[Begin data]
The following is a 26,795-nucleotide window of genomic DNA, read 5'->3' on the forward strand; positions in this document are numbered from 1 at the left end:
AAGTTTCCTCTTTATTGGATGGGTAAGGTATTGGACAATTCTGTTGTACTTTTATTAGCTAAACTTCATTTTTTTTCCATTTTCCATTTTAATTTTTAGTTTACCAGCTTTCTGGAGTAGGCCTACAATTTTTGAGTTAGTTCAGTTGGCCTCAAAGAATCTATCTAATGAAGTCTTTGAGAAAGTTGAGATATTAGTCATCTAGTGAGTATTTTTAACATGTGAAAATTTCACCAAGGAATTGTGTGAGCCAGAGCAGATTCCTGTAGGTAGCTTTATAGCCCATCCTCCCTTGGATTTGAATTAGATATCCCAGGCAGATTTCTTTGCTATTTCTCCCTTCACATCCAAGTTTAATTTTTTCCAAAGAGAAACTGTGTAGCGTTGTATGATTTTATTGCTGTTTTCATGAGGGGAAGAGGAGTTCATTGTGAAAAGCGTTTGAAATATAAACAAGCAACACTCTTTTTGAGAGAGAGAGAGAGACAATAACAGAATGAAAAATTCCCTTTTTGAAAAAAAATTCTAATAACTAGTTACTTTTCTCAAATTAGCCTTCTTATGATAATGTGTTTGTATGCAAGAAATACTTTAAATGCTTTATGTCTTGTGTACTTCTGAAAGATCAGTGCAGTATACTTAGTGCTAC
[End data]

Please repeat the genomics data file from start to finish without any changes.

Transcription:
The following is a 26,795-nucleotide window of genomic DNA, read 5'->3' on the forward strand; positions in this document are numbered from 1 at the left end:
AAGTTTCCTCTTTATTGGATGGGTAAGGTATTGGACAATTCTGTTGTACTTTTATTAGCTAAACTTCATTTTTTTTCCATTTTCCATTTTAATTTTTAGTTTACCAGCTTTCTGGAGTAGGCCTACAATTTTTGAGTTAGTTCAGTTGGCCTCAAAGAATCTATCTAATGAAGTCTTTGAGAAAGTTGAGATATTAGTCATCTAGTGAGTATTTTTAACATGTGAAAATTTCACCAAGGAATTGTGTGAGCCAGAGCAGATTCCTGTAGGTAGCTTTATAGCCCATCCTCCCTTGGATTTGAATTAGATATCCCAGGCAGATTTCTTTGCTATTTCTCCCTTCACATCCAAGTTTAATTTTTTCCAAAGAGAAACTGTGTAGCGTTGTATGATTTTATTGCTGTTTTCATGAGGGGAAGAGGAGTTCATTGTGAAAAGCGTTTGAAATATAAACAAGCAACACTCTTTTTGAGAGAGAGAGAGAGACAATAACAGAATGAAAAATTCCCTTTTTGAAAAAAAATTCTAATAACTAGTTACTTTTCTCAAATTAGCCTTCTTATGATAATGTGTTTGTATGCAAGAAATACTTTAAATGCTTTATGTCTTGTGTACTTCTGAAAGATCAGTGCAGTATACTTAGTGCTAC